By Ben Dummet, and Julie Steinberg
Klarna Bank AB is seeking to raise new funds that could value the fintech giant at almost a third less than the roughly $46 billion valuation it achieved just under a year ago, according to people familiar with the matter, an example of the struggles facing the tech investing world.
Klarna specializes in buy-now-pay-later services, a popular type of cash advance that competes with credit cards and lets customers pay for goods and services in installments without paying interest. Klarna makes money by charging merchants who offer Klarna’s services a fee.
Klarna became Europe’s most valuable financial-technology startup in June when SoftBank Group Corp.’s Vision Fund 2 led an investment in the company that valued it at $45.6 billion.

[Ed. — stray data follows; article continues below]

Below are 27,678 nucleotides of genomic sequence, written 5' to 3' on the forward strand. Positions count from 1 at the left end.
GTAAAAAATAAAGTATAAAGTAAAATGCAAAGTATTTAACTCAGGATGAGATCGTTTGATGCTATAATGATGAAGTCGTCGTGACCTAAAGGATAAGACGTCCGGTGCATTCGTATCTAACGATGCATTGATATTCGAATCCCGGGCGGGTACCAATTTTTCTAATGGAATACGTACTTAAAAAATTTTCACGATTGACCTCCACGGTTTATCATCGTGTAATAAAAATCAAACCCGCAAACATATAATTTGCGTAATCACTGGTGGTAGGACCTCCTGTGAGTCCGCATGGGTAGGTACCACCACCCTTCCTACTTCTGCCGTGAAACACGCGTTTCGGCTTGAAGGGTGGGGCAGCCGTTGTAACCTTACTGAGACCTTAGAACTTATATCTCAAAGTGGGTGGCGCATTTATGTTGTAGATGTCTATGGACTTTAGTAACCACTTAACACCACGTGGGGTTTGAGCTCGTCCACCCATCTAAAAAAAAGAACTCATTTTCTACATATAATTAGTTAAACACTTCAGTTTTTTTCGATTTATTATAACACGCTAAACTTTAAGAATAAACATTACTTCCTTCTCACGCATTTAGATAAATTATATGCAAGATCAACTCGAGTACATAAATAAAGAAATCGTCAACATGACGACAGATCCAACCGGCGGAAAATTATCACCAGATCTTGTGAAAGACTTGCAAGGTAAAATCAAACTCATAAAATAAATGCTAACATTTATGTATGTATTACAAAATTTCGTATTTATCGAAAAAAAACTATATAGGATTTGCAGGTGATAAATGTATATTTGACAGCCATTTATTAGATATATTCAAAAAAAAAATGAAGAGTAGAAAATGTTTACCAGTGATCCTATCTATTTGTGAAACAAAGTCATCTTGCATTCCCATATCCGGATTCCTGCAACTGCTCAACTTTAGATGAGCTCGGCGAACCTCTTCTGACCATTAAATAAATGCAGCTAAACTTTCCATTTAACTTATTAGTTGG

The Sweden-based payments company is aiming to raise up to $1 billion from new and existing investors in a deal that could value it in the low $30-billion-range after the money is injected, the people said. That would represent a roughly 30% drop from the previous round.
Earlier this year, Klarna spoke with investors about a valuation of more than $50 billion, but some balked amid the market jitters, one of the people said.
Popular stories from WSJ.com: